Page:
In general, a therapeutically effective dose or amount of the compositions of the present invention is administered. The dosage for DNA compositions (e.g., DNA priming composition; DNA boosting composition) can be from about 0.5 mg to about 10 mg. In particular embodiments, the dosage for DNA compositions is from about 1 mg to about 4 mg. In a particular embodiment, the dosage for DNA compositions is about 2 mg. The dosage for vector (e.g., viral vector such as MVA) compositions (e.g., vector priming composition; vector boosting composition) can be from about 1×107 pfu to about 1×1010 pfu. In particular embodiments, the dosage for vector compositions is from about 2×107 to about 5×109 pfu. In a particular embodiment, the dosage of the vector composition is from about 5×107 pfu to about 1×109.

The priming and boosting compositions of the present invention can be administered using any suitable route of administration. Tablets or capsules of the agents may be administered singly or two or more at a time, as appropriate. It is also possible to administer the compositions of the present invention in sustained release formulations.

Typically, the physician will determine the actual dosage which will be most suitable for an individual patient and it will vary with the age, weight and response of the particular patient. The above dosages are exemplary of the average case. There can, of course, be individual instances where higher or lower dosage ranges are merited, and such are within the scope of this invention.

Where appropriate, the pharmaceutical compositions can be administered by inhalation, by use of a gene gun, in the form of a suppository or pessary, topically in the form of a lotion, solution, cream, ointment or dusting powder, by use of a skin patch, orally in the form of tablets containing excipients such as starch or lactose, or in capsules or ovules either alone or in admixture with excipients, or in the form of elixirs, solutions or suspensions containing flavouring or coloring agents, or they can be injected parenterally, for example intracavernosally, intravenously, intramuscularly or subcutaneously. For parenteral administration, the compositions may be best used in the form of a sterile aqueous solution which may contain other substances, for example enough salts or monosaccharides to make the solution isotonic with blood. For buccal or sublingual administration the compositions may be administered in the form of tablets or lozenges which can be formulated in a conventional manner.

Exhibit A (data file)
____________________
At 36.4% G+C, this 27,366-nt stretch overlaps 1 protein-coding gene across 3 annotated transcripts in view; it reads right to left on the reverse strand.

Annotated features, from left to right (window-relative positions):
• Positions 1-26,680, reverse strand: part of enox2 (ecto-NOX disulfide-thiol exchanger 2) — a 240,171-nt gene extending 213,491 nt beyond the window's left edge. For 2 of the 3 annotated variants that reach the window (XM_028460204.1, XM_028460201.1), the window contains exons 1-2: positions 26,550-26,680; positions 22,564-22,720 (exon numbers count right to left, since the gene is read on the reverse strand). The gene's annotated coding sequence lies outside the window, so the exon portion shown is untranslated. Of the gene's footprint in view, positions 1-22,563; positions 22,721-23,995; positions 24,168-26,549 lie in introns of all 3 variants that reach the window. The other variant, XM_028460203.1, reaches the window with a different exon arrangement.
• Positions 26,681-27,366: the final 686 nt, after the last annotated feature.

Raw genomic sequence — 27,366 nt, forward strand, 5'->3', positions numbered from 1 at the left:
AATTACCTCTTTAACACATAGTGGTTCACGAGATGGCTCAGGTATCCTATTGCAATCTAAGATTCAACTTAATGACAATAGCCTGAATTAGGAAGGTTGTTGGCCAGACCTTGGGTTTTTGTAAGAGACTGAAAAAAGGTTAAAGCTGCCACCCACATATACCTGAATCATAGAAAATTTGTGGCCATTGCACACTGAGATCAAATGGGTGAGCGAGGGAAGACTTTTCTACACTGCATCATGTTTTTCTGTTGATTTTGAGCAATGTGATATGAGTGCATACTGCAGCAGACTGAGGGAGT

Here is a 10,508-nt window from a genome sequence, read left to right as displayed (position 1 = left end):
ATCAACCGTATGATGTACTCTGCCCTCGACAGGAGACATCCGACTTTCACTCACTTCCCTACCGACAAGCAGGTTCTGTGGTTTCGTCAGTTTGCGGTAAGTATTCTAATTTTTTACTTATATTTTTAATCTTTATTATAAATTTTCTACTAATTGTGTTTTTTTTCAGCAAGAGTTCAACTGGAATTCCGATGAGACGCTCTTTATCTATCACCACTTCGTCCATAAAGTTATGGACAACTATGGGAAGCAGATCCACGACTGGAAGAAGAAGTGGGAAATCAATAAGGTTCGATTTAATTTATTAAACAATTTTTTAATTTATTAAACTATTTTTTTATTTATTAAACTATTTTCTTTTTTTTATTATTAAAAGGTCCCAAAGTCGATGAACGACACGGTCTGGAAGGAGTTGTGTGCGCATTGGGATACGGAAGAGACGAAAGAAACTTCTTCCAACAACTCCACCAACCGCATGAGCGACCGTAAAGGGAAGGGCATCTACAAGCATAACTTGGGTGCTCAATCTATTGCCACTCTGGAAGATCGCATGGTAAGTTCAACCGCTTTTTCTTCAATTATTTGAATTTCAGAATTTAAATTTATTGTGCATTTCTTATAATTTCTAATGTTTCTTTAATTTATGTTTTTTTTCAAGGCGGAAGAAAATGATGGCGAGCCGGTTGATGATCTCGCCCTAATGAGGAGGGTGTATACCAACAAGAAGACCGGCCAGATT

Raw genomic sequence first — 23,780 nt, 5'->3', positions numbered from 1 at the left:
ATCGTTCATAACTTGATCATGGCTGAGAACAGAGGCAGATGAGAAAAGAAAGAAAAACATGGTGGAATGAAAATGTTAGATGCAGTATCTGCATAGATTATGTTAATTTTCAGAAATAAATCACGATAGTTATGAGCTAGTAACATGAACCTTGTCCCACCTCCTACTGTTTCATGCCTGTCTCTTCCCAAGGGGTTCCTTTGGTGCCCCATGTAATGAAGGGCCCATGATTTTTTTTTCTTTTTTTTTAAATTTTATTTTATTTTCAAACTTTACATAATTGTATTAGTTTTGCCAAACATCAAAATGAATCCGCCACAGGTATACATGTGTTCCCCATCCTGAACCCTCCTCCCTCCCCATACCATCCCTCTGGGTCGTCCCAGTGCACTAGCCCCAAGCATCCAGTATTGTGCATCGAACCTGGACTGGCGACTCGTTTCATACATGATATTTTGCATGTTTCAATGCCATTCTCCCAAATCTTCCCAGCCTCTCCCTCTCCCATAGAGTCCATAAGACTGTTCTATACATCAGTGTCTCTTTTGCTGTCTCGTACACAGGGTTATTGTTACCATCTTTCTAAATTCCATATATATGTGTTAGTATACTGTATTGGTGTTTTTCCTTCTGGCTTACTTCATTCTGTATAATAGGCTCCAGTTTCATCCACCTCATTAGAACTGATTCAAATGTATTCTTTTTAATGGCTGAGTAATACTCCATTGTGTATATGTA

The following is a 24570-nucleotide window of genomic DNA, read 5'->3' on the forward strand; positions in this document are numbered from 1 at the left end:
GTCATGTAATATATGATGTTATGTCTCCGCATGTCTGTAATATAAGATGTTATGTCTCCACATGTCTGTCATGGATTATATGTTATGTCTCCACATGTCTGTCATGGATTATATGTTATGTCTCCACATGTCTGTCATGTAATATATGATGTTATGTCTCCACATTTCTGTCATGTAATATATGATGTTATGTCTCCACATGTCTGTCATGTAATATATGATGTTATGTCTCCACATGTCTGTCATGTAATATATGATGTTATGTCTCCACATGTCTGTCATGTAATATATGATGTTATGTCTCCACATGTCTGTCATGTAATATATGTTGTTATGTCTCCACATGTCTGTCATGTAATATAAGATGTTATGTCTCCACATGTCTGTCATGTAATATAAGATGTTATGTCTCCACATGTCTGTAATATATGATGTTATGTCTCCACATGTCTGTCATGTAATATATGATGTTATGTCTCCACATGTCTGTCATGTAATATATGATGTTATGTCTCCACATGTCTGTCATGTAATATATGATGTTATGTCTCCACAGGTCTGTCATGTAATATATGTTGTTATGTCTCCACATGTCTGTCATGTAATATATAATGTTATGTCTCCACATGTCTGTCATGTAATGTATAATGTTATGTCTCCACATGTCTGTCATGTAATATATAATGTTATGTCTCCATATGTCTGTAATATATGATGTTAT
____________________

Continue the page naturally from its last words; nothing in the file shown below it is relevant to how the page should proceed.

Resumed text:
For some applications, preferably the compositions are administered orally in the form of tablets containing excipients such as starch or lactose, or in capsules or ovules either alone or in admixture with excipients, or in the form of elixirs, solutions or suspensions containing flavouring or colouring agents.

For parenteral administration, the compositions are best used in the form of a sterile aqueous solution which may contain other substances, for example enough salts or monosaccharides to make the solution isotonic with blood.

For buccal or sublingual administration the compositions may be administered in the form of tablets or lozenges which can be formulated in a conventional manner.

The physician will determine the actual dosage which will be most suitable for an individual patient and it will vary with the age, weight and response of the particular patient. It is to be noted that whilst the above-mentioned dosages are exemplary of the average case there can, of course, be individual instances where higher or lower dosage ranges are merited and such dose ranges are within the scope of this invention.

In some applications, generally, in humans, oral administration of the agents of the present invention is the preferred route, being the most convenient and can in some cases avoid disadvantages associated with other routes of administration—such as those associated with intracavernosal (i.c.) administration. In circumstances where the recipient suffers from a swallowing disorder or from impairment of drug absorption after oral administration, the drug may be administered parenterally, e.g. sublingually or buccally.